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The transition from a hunter-gatherer society to an agricultural one was gradual.There is evidence of different agricultural and hunter-gatherer groups within the British Isles meeting and trading with one another in the early part of the Neolithic, with some hunter-gatherer sites showing evidence of more complex, Neolithic technologiescausewayed enclosures, sites which have parallels on the continent.Generally these tombs have one or more chambers reached via a stone corridor.The whole thing was covered by an earth or stone mound.A decline in tree species and a rise in grassland and cereals can be detected in the pollen record.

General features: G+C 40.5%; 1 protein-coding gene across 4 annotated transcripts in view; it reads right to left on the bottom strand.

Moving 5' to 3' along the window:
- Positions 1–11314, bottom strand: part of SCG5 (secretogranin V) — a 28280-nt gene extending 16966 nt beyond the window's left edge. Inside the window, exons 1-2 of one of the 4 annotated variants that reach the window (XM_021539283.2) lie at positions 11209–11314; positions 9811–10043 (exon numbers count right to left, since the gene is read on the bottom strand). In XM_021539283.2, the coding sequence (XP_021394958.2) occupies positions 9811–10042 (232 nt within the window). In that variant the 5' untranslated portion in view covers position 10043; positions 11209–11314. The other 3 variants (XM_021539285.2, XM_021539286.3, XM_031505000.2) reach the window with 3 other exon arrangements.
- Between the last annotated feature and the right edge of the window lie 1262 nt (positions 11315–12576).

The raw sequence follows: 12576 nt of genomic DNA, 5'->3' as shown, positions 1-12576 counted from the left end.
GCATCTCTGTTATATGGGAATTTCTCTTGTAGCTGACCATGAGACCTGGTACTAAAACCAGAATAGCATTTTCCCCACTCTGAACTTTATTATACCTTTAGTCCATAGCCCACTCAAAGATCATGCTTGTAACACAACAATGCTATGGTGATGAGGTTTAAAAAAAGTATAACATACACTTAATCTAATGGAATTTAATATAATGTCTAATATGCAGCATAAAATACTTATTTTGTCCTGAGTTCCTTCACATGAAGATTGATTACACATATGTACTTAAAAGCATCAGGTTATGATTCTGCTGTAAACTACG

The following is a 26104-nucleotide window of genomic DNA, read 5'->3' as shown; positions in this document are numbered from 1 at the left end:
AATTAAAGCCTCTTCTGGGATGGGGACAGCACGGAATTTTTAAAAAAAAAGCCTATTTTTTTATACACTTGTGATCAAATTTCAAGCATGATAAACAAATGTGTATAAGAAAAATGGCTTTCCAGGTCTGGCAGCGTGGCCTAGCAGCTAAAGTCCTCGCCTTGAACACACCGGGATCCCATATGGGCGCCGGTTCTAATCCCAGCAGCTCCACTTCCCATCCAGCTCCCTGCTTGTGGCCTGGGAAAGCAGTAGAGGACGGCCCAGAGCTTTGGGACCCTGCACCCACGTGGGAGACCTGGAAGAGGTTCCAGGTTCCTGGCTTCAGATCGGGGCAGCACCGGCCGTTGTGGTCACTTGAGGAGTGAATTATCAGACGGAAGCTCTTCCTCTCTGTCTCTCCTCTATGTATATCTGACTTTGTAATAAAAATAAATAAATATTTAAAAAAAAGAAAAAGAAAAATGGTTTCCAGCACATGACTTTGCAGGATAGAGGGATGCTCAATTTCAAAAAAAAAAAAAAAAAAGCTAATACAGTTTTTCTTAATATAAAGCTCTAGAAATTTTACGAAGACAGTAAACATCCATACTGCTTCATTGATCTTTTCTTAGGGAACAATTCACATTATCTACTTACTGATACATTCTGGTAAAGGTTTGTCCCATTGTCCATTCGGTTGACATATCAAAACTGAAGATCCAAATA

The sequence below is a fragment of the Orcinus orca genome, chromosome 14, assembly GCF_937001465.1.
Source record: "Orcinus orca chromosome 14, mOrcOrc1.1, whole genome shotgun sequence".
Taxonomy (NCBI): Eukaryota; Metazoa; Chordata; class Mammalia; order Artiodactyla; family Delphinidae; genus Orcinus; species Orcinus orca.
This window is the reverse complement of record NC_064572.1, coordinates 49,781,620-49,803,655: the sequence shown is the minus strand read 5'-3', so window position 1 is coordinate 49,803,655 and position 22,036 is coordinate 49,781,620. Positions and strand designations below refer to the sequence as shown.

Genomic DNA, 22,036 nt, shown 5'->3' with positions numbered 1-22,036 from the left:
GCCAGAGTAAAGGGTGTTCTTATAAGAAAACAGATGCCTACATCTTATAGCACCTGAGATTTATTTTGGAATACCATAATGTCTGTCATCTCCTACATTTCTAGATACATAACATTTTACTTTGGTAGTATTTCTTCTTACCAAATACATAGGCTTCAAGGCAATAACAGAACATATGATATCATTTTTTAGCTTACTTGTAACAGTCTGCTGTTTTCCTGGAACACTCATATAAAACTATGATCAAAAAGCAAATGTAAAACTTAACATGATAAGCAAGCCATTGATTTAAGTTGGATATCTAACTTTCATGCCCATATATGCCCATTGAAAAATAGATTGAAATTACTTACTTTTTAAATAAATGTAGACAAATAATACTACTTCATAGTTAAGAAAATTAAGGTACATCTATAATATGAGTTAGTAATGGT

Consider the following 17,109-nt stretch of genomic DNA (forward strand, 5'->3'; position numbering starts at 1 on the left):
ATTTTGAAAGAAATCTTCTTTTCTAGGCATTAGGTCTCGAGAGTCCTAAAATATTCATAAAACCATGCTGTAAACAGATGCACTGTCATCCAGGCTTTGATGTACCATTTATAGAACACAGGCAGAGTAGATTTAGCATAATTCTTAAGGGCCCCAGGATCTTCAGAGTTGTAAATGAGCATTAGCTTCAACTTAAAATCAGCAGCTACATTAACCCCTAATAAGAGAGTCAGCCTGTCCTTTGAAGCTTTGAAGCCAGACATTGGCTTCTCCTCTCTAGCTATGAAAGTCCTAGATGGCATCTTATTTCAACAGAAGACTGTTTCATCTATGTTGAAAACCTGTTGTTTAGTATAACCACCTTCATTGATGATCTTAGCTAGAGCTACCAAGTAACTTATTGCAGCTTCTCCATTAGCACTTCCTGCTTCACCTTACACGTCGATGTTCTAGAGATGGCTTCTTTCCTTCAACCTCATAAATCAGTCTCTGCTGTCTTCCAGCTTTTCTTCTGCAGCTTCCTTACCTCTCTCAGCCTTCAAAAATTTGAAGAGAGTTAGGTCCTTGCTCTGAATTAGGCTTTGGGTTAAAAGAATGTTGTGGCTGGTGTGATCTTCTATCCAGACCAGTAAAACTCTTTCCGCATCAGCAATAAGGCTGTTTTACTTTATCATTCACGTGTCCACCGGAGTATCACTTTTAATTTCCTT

This region is generally seen as a secondary centre of farming, having been opened up at a later date than the coastal areas such as Anglesey.Beyond lay a sparse existence in the 'highlands'been occupied since very early times.Before 6000BC any human presence would have been in the form of small bands of hunters.Studies of the tombs and of the wooden and stone circles which have been found in many parts of Britain suggest that the Neolithic people were aware of the movement of the sun, moon and other stars.
These changes would have been important in marking the changing seasons and the best time to plant crops and to harvest.
After this time it is known that Neolithic farmers, originating from Europe, were present in North Wales, although it is only after 3000BC that we have any direct evidence of their presence in this area, in the form of many tumuli, cairns, stone circles and standing stones.